Israel's Foreign Minister has warned Benjamin Netanyahu that the governing coalition will fall part if the Prime Minister doesn't take punitive measures against the Palestinian Authority for its decision to bid for independent statehood at the United Nations. A report in Israel's Yedioth Ahronoth newspaper claims that Avigdor Lieberman has demanded that Netanyahu responds to the unilateral Palestinian step by cancelling the Oslo Accords, annexing the large West Bank settlement blocs and withholding tax transfers to the Authority.
Earlier reports said that Lieberman had threatened the Palestinians with "very serious" consequences in the event of a UN vote in favour of an independent state. Israel, claimed Lieberman, "won't stand still" if a Palestinian state is recognised by the UN. Lieberman's deputy, Danny Ayalon, backed the call for punitive measures, although he expects the UN to reject the Palestinian application.
According to Netanyahu's deputy, Silvan Shalom, the Palestinian bid constitutes a violation of the agreements signed between the two sides.
Liberty & Power: Group Blog
David T. Beito
One of the worst violations of academic freedom in many years is now occurring at UW-Stout. See here.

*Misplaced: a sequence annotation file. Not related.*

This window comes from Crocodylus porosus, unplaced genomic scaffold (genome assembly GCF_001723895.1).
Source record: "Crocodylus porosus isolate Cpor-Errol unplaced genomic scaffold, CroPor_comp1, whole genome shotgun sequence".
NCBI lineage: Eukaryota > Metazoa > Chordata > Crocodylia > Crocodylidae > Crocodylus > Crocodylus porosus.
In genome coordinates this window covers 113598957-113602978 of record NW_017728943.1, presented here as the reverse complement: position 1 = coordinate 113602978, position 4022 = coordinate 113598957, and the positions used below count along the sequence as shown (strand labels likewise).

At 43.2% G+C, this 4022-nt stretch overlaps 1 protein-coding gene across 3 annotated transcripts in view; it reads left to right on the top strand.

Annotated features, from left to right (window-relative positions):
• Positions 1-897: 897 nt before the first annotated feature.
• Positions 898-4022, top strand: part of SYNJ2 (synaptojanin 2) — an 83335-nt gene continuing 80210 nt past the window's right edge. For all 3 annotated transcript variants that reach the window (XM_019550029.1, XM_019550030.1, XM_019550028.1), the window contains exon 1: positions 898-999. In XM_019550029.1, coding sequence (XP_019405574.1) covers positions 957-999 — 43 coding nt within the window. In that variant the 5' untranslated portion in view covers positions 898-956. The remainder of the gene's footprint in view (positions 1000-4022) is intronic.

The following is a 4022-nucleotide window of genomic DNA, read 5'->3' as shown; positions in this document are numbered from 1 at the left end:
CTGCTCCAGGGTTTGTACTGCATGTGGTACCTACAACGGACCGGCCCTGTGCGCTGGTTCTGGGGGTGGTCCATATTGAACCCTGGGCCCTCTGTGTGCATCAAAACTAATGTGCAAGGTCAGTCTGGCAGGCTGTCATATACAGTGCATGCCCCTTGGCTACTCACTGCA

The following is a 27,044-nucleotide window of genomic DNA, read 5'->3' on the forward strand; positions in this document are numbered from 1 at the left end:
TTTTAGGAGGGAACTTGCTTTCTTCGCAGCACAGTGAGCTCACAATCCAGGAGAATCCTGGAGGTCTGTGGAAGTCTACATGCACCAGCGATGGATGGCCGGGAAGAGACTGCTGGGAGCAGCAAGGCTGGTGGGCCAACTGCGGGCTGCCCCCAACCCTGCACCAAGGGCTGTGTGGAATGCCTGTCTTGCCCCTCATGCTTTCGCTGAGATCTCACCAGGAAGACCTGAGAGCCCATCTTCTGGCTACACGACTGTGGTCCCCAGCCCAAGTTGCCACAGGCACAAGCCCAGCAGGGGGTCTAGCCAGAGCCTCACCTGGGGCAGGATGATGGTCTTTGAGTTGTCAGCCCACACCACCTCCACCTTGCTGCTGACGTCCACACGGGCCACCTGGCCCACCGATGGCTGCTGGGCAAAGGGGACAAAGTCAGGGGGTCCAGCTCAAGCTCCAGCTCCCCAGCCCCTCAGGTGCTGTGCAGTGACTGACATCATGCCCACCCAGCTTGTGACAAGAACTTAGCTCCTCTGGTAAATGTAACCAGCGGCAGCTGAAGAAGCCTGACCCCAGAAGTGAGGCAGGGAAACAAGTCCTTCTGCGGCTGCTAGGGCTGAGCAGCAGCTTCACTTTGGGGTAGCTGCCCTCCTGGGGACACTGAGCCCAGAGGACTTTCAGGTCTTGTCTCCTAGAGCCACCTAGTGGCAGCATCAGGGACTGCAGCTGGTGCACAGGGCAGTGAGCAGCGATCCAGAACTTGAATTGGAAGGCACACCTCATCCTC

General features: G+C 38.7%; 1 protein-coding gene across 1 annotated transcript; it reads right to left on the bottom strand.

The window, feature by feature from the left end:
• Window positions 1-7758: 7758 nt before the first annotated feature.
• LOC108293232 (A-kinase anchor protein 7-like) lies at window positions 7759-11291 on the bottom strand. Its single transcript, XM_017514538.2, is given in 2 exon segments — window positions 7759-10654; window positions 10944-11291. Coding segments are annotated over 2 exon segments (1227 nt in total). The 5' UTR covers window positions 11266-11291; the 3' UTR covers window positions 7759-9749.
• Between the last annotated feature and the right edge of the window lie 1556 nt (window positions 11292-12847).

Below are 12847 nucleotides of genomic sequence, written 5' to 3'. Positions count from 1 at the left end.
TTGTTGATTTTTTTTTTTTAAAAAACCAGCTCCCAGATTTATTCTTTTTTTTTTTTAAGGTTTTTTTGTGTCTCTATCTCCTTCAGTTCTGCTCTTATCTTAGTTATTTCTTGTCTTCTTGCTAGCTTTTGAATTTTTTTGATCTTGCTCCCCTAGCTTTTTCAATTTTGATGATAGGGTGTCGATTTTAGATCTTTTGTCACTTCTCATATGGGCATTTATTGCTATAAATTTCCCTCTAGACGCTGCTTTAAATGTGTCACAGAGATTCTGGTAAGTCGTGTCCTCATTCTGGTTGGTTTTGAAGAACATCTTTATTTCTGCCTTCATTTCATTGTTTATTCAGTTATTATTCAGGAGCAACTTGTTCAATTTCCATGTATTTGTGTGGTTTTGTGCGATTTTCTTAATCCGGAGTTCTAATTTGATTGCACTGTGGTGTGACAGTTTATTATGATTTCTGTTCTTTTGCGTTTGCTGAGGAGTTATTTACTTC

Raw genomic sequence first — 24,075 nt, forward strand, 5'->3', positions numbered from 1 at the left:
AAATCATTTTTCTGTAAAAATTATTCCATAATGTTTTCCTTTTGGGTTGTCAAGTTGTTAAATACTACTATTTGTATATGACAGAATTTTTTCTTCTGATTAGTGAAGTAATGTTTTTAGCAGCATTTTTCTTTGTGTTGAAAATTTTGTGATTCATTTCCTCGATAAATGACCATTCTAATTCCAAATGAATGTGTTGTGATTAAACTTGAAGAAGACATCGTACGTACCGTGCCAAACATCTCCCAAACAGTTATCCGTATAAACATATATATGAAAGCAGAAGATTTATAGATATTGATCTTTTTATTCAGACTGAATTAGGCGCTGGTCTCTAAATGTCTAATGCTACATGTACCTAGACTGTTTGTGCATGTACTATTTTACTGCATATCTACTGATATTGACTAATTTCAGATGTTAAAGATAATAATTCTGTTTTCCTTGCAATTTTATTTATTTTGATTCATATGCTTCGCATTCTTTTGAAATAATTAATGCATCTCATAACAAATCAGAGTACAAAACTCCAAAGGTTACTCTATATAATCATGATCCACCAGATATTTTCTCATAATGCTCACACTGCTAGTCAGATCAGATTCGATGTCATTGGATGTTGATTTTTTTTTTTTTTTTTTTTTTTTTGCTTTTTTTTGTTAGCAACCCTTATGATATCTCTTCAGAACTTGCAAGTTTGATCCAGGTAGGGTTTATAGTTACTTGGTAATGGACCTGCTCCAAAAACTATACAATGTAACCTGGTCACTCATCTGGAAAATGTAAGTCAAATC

Campus police, backed up by spineless administrators, tore door a poster from the door of Professor James Miller in the Department of Theater featuring a quotation from the popular series, "Firefly." In response, Miller put up another poster (shown above) with another quotation from the series. The police also tore it down.
Although Miller is getting full backing from the Foundation for Individual Rights in Education (FIRE), he needs reinforcements. A chilling effect has already taken place among many UW-Stout faculty who, rather than showing support for Miller, are now removing anything "controversial" from their doors.
The best place to start, in my view, is to start calling each member of the Board of Regents of the UW System. Here are their numbers. You can also call , Paul Stauffacher , the chair of the Theater Department and urge him to back his colleague.